listen to the wise words that issued from the mouth of the
celebrated hedonist. Let us hear Seneca (who was a
Stoic) : "I the more freely quote the excellent maxims
of Epicurus in order to convince those who become his
followers from the hope of screening their vices, that to
whatever sect they attach themselves, they must live
virtuously. Even at the entrance of the garden they will
find this inscription, 'The hospitable keeper of this man-


sion, where you will find pleasure the highest, will present
you liberally with barley cakes and water from the spring.
These gardens will not provoke your appetite by artificial
dainties, but satisfy it with natural supplies. Will you
not then be well entertained ?' "

The following of Epicurus differed from that of most
of the other Greeks, with the exception, perhaps, of
Pythagoras, in that his pupils were united in a fraternal
body but in nowise a secret society. Communism was not
practiced among them, systematically at least. Epicurus
would not permit a common fund, saying that such a cus-
tom reflected upon the integrity and generosity of the indi-
vidual rather than distinguished the school for its liberality
in worldly affairs. A common purse smacked of mutual
distrust rather than of the reverse. Each member of the
fraternity was thrown upon his own instincts of kindness
and helpfulness, and the result is said to have been most
exemplary. Those who had plenty readily and eagerly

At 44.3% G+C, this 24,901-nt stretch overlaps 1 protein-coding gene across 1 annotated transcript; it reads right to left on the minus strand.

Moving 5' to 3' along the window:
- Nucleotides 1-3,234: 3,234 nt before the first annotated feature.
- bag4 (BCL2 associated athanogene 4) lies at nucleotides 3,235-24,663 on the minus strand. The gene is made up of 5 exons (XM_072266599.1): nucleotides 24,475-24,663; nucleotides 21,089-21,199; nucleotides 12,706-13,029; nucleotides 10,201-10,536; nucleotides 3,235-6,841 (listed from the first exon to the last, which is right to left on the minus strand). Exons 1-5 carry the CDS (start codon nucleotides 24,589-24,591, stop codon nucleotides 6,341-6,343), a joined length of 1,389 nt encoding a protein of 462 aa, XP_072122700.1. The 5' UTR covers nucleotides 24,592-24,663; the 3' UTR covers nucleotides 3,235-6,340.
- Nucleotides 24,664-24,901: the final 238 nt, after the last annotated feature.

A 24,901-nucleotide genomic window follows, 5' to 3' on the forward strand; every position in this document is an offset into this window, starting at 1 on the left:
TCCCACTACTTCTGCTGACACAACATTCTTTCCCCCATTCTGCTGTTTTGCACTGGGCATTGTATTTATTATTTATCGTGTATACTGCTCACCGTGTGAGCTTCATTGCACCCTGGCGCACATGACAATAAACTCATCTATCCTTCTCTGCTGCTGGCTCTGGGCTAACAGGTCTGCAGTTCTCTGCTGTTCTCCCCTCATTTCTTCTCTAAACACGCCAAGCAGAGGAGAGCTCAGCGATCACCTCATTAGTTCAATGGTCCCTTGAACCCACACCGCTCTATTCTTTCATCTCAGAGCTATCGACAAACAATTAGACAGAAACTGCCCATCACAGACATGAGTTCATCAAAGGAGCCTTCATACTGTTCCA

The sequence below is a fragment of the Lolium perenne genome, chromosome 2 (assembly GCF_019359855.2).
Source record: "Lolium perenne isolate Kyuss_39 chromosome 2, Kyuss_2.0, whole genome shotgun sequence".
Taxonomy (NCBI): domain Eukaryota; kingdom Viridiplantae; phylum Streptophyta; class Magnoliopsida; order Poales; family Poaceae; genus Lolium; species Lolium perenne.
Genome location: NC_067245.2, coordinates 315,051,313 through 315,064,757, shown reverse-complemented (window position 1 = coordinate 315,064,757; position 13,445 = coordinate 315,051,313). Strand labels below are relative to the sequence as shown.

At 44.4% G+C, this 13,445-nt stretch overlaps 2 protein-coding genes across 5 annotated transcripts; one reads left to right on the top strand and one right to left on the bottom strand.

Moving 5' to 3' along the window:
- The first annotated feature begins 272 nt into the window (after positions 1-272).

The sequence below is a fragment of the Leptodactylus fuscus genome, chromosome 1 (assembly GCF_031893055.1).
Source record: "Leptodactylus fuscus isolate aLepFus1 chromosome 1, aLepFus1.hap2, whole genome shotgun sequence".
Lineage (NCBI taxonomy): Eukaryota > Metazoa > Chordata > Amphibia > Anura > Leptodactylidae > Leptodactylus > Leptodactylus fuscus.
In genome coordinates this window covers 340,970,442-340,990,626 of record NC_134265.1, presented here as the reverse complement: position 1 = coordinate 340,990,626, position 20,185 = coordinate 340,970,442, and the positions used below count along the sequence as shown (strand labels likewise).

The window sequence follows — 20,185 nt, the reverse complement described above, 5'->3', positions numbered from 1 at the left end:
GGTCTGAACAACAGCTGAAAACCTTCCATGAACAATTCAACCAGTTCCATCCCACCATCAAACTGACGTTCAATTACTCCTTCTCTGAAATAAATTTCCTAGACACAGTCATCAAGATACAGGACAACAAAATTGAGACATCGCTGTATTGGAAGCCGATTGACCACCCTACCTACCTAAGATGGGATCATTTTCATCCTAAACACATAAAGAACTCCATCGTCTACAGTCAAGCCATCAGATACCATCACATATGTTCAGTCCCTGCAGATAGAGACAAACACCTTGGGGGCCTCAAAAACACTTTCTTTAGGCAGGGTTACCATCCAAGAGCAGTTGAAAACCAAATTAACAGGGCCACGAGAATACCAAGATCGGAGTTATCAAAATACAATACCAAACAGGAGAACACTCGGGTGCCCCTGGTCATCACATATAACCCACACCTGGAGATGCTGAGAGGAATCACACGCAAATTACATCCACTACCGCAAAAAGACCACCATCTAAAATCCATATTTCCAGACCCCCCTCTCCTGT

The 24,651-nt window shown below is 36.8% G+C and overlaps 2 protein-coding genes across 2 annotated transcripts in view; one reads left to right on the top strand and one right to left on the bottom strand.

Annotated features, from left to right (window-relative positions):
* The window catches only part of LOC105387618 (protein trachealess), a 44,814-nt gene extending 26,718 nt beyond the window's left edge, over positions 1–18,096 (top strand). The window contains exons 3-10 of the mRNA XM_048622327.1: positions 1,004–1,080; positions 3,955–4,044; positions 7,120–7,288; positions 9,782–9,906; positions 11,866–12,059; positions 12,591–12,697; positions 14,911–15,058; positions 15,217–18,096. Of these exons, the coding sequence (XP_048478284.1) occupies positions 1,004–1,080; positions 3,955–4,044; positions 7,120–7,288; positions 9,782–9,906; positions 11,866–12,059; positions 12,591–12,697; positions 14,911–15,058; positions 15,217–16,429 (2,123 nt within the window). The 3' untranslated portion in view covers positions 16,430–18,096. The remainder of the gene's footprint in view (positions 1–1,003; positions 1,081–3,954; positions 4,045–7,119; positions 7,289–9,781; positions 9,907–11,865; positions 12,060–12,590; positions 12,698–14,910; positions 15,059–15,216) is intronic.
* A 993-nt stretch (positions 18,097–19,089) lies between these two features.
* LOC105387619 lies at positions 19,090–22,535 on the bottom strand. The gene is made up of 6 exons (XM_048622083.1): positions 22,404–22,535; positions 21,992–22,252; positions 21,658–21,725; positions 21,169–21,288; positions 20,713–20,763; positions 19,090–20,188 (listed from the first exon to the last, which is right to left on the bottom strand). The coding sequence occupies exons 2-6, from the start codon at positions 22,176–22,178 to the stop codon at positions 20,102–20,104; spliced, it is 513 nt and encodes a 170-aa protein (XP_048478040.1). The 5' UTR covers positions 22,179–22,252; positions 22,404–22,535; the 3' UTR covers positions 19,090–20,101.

supplied the wants of a less fortunate brother, while the
needy ones were relieved of all embarrassments by the
spontaneity with which those who had to give gave.
Their needs were slight and easily satisfied and content-
ment reigned supreme. According to Cicero, the Epicu-
rean community — a community based on individual man-
hood — was unapproached by aught of its kind.

As Epicurus was guiltless of the disgusting intemper-
ance of which he was accused by his libelers, so was he
innocent of their charges of incontinence. In order that
he might pursue his philosophical studies more pertinently
he lived the life of a celibate. He taught his pupils that
subjection of all the passions promoted clarity of thought
and made easy the way to that serenity of soul most to be
desired by the wise ones.

Owing to the violently contradictory accounts of


his character that have come down through the cen-
turies, scholars have been at great pains to establish